lili and I have recently finished reading "The Essential Difference" by Simon Baron-Cohen. Published last year, this book has been highly controversial for tackling the differences between men and women, in the modern format of the "popular science book."
Baron-Cohen's own field is Autism, and he is both a professor and director of the Autism Research Centre at Cambridge. His main thesis in the book is that Autism is an extreme case of the "male brain type", but to explain this he presents current thinking on the differences between male and female brain types (ie the average brain types of the populations of men and women), including hypotheses on how these differences may have evolved. As such, the book is an interesting bridge between some areas of psychiatry and Evolutionary Psychology.
(Additionally, this book looks beyond the pop psychology of "Dr" John Gray's "Men are from Mars, Women are from Venus", and is based on real research and clinical observations. It is also not written by a "Dr" with a PhD from an unaccredited cheque-in-the-post "university.")
Even discussing this issue is so Politically Incorrect that Baron-Cohen felt obliged to delay writing for ten years, and its clear from the response that ignorant attitudes still abound: even the "customer" reviews on Amazon.com betray critics who feel no shame admitting to not having even read the book - the power of the Politically Correct method presumably enables them to demarcate "correct" from incorrect thinking without stooping to examine arguments and evidence.
Baron-Cohen summarises his position on page one: "The female brain is predominantly hard-wired for empathy. The male brain is predominantly hard-wired for understanding and building systems."
(But for the above reasons, he is obliged to spend many pages explaining the simple truth that the existence of an average does not mean that everyone is located at that average...)
His interest in this area has grown out of his clinical and research work with Autism, and with people with the Asperger's Syndrome variant in particular. Aspergers only became properly recognised in the 1990's, and its sufferers have the same difficulties with communication and the "emotional understanding" but normal or high intelligence, no delay in the age at which they start speaking, and frequently excel at forming and understanding systems, and other very analytical thinking. Autism is now running at about 1 in 200 people (mostly men), and there are probably many more not being diagnosed: many with Aspergers find productive lives in technical fields (eg computing) and eventually understand human behaviour enough to get along with people (for example, substituting a cognitive understanding of "how to have a conversation" for an emotional feel for how to chat with people.)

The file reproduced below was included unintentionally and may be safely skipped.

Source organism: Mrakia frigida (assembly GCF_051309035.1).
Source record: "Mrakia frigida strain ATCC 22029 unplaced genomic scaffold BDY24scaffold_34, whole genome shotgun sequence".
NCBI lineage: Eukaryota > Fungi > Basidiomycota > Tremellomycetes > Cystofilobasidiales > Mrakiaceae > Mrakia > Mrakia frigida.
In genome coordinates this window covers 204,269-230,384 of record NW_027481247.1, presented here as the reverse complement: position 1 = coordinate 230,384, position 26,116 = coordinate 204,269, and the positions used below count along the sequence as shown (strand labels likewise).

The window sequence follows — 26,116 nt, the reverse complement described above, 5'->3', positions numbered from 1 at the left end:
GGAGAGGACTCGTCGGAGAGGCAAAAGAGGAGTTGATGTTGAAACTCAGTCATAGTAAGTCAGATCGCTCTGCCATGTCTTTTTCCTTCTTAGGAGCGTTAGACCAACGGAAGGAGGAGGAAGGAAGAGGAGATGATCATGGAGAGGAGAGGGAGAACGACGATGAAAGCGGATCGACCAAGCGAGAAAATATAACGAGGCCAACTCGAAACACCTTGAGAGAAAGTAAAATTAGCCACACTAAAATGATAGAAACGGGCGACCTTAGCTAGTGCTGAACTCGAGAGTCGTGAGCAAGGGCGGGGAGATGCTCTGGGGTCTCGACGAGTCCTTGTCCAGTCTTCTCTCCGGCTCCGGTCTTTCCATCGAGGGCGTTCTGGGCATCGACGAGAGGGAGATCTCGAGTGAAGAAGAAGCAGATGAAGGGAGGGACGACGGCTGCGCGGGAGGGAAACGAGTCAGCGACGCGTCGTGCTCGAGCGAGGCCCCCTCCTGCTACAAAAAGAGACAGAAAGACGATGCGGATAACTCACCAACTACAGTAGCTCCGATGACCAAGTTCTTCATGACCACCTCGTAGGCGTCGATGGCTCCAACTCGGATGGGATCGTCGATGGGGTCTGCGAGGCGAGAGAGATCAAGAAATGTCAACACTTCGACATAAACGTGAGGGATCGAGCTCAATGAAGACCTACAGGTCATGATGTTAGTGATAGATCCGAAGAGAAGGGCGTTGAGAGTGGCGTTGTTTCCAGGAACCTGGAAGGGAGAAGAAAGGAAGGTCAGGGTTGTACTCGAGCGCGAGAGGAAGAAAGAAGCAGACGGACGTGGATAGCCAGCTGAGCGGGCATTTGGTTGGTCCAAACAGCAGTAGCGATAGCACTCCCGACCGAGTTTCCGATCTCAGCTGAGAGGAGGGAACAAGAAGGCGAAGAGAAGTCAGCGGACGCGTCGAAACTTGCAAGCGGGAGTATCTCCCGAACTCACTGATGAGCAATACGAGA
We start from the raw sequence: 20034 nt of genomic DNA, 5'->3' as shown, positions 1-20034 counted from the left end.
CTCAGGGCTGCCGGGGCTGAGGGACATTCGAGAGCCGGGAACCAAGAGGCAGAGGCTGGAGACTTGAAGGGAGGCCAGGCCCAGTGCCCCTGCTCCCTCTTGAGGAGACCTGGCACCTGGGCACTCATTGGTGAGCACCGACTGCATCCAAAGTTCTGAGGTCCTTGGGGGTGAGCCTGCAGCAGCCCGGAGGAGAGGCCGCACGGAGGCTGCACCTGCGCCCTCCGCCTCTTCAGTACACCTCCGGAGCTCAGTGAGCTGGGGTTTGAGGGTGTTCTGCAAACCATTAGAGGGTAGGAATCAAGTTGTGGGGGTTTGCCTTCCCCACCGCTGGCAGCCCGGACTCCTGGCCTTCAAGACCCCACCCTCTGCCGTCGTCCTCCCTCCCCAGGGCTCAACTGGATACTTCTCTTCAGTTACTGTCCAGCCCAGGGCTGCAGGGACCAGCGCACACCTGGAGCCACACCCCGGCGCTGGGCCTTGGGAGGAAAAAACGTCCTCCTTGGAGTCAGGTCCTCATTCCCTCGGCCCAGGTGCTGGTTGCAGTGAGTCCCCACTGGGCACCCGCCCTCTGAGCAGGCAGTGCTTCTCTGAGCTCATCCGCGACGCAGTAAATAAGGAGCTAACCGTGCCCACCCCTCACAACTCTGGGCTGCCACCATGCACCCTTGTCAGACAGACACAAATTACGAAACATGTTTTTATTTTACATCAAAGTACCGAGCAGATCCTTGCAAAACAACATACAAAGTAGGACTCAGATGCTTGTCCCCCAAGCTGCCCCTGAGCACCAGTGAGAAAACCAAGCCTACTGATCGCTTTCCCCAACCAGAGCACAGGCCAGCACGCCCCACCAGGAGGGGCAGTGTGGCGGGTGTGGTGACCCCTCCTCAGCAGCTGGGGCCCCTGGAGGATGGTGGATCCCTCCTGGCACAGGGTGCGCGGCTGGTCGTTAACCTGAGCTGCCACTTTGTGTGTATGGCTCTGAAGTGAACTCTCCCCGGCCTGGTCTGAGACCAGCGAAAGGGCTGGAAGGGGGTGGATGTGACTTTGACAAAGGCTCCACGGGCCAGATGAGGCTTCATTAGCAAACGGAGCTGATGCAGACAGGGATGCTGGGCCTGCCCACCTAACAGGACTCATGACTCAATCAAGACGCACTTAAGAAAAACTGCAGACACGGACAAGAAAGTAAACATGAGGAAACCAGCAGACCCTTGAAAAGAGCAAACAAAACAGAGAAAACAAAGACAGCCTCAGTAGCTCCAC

Starting from this extreme, Baron-Cohen has worked backwards to "normal" male vs female sex differences, and suggests that Autism is an extreme case of the "male brain" (ie the brain type which most men and fewer women have.)
In describing Aspergers, he says "Some marry, but remain married only if their partner is patient to the point of saintliness, is able to accomodate family life to the rigidity of the autistic routines and systems, and can accept an eccentric, remote, often controlling partner ... Their social life may be restricted to that which is structured for them (for example, through the church) or by others. I should stress that the above social difficulties are typical only of those people with AS [Aspergers] who are suffering enough that they have sought the help of a clinic."